External users of Upside are encourage to tag the version used in their work and the tag will be added to the main Upside repository (feel free to open a GitHub issue for this). This will also help the Upside team keep track of published results using Upside. If modifications of Upside are required, please create a branch and open a GitHub pull request. The branch will be preserved in this repository for reproducibility even if it is not merged into the master branch.

Compiling Upside

This guide assumes that you have all of the compile dependencies satisfied. In particular, the HDF5 high-level must be specifically enabled by a configuration switch when installing HDF5. Please check with your system administrator to ensure it is installed.

This install guide assumes that you are using Linux or OS X. Upside should install and run on Windows as well, but this has not been tested.

The build system uses CMake (www.CMake.org) to find dependencies. Please change to the obj/ directory of the upside directory and execute the following commands.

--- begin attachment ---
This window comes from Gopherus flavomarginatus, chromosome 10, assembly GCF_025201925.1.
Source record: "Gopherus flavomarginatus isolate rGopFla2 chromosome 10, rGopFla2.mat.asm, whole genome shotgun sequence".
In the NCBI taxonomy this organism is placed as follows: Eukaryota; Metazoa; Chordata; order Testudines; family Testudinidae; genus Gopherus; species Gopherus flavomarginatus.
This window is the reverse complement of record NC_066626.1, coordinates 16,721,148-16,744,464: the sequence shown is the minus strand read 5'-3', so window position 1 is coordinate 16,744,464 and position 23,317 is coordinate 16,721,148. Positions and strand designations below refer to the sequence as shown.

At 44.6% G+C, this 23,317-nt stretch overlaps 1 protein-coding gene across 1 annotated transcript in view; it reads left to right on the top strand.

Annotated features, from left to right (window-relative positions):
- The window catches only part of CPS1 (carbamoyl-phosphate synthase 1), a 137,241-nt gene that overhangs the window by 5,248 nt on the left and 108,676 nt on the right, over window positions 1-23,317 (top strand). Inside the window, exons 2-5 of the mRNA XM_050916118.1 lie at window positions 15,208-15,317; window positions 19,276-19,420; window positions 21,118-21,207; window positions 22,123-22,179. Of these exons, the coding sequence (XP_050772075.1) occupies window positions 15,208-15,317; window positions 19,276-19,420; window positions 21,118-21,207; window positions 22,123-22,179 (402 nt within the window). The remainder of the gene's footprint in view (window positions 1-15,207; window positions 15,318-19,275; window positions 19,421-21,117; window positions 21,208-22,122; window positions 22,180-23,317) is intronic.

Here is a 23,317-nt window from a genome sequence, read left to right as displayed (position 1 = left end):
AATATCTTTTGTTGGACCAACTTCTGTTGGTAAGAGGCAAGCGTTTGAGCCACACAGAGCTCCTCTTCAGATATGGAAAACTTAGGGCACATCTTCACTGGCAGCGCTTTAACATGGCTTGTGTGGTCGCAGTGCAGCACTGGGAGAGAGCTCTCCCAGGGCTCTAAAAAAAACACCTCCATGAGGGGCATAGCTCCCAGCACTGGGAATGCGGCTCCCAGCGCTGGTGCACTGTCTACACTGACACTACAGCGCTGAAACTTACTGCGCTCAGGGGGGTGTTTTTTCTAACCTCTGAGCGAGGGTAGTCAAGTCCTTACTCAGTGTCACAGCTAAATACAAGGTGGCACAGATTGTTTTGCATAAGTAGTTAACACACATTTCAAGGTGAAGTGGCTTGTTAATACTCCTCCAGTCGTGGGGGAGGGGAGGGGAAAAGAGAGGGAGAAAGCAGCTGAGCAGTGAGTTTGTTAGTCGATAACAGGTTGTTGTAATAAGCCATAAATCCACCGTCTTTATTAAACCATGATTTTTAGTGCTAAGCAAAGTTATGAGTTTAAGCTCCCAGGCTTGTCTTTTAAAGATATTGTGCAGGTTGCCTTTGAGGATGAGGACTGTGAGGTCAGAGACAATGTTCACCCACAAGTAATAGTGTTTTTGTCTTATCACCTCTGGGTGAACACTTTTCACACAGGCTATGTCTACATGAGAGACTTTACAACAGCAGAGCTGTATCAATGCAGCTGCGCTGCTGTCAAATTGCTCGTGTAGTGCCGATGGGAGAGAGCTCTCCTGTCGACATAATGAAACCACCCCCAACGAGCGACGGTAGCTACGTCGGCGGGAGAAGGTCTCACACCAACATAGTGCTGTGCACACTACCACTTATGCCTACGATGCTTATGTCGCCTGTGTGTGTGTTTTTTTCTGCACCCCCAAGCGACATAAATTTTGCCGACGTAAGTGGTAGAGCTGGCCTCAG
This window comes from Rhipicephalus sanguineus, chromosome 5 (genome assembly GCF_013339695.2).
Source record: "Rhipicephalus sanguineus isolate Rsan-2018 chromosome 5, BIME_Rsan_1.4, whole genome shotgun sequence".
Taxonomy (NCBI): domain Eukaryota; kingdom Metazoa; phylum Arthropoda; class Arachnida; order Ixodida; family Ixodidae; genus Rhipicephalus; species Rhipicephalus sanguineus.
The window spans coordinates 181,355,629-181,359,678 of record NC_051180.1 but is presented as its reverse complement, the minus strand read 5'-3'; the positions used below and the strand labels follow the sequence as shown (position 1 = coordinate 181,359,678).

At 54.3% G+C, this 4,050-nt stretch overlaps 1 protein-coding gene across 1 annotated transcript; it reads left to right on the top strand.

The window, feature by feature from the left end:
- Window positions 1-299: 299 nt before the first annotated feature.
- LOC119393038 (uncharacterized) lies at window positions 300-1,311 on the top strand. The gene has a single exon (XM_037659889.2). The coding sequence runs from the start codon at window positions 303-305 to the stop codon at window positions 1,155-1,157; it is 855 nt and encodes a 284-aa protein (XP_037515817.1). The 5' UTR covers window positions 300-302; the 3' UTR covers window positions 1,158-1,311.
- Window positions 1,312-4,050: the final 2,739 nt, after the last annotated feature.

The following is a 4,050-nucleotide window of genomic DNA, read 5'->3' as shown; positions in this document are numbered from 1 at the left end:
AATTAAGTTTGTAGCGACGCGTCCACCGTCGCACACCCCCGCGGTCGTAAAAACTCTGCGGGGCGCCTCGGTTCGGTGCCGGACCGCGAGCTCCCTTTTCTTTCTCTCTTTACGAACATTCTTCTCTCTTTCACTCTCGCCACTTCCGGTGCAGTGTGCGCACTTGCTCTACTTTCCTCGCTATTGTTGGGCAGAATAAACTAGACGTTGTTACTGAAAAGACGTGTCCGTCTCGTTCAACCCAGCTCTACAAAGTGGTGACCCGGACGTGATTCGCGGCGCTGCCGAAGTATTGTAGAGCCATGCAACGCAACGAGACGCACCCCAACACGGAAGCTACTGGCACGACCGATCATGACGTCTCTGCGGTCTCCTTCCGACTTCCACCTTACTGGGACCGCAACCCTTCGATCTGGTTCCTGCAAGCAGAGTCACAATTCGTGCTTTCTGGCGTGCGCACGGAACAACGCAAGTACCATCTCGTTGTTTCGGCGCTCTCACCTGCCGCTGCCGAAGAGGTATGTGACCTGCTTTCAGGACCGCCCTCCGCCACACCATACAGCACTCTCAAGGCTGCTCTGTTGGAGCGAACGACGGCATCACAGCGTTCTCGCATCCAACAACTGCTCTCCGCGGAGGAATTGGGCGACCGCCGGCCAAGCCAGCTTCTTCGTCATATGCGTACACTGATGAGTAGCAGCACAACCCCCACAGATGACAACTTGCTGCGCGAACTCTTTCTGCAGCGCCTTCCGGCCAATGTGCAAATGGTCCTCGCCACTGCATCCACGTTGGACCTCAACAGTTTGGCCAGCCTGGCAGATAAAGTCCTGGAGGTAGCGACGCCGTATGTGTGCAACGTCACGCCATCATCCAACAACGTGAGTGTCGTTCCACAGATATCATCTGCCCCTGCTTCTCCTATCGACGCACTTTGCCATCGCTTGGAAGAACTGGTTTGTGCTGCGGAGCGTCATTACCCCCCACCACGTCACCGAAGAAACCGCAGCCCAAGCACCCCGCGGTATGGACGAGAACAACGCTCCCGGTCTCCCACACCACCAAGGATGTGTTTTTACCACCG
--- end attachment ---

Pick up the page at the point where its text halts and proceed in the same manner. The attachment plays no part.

rm -rf ../obj/* && cmake ../src && make -j

Due to a quirk in the current handling of parameters, Upside must be recompiled to handle the 10A cutoff parameter files. If you want to use the 10A cutoff parameters for either chi1 prediction or molecular dynamics, please compile with the following commands.

rm -rf ../obj/* && CXXFLAGS=-DPARAM_10A_CUTOFF cmake ../src && make -j

After these commands execute successfully, the obj/ directory will contain the upside executable and the libupside.so shared library (exact name of shared library may depend on operating system).